We’re on the frontline of AIDS in Lebanon, strengthening the capacity of the regional network of women living with HIV to promote the rights of trans women and sex workers.
Although some data on the HIV epidemic in Lebanon exists, it does not include up-to-date statistics for marginalised groups of people. Without this data, the needs of people most at risk of HIV are largely unknown, making HIV programming tricky to implement.
HIV services for lesbian, gay, bisexual, and transgender (LGBT) people in Lebanon are challenging to provide for a couple of reasons. Firstly, same-sex sexual activities are criminalised, which means promoting services for this group is risky. Secondly, there has been a refusal to register new associations that work on LGBT rights.
In 2018, a district court of appeal issued a ruling determining that consensual sex between people of the same sex is not unlawful. This moves Lebanon towards decriminalising homosexual conduct.
Sex work in Lebanon is regulated, but can only be practiced inside licensed brothels. And possession of drug for personal use is punishable by the same extent as trafficking. These punitive legal environments are all too often held up as barriers to HIV services, and Lebanon is no exception.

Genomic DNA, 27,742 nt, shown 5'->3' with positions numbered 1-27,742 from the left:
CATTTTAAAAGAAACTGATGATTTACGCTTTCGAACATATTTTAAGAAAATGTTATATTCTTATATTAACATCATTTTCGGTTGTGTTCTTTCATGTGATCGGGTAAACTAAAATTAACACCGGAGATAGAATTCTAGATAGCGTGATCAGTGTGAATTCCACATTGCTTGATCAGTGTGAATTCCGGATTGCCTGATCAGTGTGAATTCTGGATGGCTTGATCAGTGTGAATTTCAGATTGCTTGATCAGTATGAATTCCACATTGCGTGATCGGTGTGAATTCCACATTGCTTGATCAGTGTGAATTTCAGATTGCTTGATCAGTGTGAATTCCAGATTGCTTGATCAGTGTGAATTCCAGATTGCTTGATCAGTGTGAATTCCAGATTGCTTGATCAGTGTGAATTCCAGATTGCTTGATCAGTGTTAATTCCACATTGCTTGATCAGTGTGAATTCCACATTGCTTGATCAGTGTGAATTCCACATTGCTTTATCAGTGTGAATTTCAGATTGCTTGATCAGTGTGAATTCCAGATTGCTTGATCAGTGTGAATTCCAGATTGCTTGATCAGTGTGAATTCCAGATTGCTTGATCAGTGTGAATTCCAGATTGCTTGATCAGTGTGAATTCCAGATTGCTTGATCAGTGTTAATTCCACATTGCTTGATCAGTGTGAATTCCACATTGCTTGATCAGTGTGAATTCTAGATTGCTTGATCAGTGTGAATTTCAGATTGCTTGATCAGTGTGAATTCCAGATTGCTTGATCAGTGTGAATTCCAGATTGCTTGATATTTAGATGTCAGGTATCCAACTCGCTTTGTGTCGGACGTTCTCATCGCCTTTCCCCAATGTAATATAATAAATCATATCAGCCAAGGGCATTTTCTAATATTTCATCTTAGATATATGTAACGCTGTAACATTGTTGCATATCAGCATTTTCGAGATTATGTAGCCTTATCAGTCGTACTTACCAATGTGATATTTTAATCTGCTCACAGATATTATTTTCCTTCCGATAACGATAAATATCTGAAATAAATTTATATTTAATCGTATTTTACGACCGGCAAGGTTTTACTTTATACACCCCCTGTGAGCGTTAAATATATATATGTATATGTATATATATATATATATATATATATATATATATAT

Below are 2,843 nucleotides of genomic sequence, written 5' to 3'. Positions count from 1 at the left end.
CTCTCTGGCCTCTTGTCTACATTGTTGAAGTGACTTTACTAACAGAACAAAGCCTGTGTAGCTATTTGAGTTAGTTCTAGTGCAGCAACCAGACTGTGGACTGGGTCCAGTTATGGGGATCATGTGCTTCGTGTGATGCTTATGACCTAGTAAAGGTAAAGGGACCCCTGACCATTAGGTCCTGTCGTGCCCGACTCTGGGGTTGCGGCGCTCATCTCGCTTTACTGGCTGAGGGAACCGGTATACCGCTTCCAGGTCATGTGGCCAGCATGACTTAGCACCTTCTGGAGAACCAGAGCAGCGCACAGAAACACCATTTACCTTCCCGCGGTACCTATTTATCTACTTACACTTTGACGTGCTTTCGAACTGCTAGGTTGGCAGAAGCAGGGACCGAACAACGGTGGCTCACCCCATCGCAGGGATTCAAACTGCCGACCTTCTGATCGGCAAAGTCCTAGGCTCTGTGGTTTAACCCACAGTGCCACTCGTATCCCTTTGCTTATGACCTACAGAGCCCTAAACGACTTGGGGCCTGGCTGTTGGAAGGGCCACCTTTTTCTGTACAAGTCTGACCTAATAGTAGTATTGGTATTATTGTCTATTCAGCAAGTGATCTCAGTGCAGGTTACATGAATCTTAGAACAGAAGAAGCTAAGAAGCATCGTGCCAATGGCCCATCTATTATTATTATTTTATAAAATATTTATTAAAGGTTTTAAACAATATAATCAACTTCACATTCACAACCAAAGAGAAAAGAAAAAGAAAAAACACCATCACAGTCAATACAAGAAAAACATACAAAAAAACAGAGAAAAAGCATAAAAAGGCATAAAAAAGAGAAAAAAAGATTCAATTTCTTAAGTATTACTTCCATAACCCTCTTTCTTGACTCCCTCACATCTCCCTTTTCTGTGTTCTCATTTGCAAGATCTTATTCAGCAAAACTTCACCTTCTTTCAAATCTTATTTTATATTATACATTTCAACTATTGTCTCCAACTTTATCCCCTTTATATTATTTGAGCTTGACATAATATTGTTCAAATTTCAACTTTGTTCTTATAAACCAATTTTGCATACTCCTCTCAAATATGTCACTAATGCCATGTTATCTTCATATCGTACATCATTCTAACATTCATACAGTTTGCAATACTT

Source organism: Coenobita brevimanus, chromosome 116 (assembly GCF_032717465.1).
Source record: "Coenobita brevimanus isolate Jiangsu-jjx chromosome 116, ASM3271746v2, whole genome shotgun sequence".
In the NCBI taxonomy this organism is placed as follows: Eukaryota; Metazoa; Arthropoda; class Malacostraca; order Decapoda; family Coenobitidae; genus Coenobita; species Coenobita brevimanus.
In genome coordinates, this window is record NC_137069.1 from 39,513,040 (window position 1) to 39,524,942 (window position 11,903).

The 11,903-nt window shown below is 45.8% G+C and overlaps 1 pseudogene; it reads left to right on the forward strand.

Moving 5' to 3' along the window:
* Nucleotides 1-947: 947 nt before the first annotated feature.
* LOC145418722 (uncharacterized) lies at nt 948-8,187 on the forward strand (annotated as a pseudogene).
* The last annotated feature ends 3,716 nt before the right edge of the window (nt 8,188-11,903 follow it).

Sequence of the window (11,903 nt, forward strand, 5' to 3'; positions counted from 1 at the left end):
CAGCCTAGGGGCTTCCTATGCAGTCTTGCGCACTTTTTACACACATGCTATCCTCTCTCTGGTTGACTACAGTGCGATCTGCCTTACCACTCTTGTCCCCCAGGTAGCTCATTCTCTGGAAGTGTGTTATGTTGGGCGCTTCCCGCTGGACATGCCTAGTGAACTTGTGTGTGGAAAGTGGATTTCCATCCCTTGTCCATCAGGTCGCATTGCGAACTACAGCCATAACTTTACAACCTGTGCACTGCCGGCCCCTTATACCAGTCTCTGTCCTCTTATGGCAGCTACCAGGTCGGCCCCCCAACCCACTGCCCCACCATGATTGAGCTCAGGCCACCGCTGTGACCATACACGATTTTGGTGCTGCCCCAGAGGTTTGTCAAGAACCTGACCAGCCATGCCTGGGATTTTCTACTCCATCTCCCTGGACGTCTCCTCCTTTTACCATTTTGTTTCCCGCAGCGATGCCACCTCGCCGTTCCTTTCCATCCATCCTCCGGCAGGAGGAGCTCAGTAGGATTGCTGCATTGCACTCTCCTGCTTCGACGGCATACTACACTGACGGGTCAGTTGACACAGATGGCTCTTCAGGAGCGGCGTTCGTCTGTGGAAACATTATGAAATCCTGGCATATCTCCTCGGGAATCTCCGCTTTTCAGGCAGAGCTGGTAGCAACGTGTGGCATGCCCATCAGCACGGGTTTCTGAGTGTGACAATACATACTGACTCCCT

Alongside legal barriers, the Syrian conflict is placing inordinate strain on health resources and also increasing the number of marginalised people engaging in sex work and drug use.
Frontline AIDS is not afraid to work in challenging areas, and thanks to our partners, we are able to reach people who typically find it difficult to access HIV services.
DID YOU KNOW?
- The number of people living with HIV in Lebanon is relatively small at 2,500.
- 60% of people living with HIV are on antiretroviral treatment.
- The number of new HIV infections reported annually keeps increasing.
- Until 2017, Lebanese law allowed that a man who raped a woman was exempt from punishment if he married his victim. Similar legislation has recently been amended in Tunisia and Jordan, but this continues to be the case in Algeria.
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